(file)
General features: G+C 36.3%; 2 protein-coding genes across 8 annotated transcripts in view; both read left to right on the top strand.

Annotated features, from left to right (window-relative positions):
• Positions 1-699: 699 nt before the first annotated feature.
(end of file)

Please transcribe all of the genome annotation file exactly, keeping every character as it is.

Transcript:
General features: G+C 36.3%; 2 protein-coding genes across 8 annotated transcripts in view; both read left to right on the top strand.

Annotated features, from left to right (window-relative positions):
• Positions 1-699: 699 nt before the first annotated feature.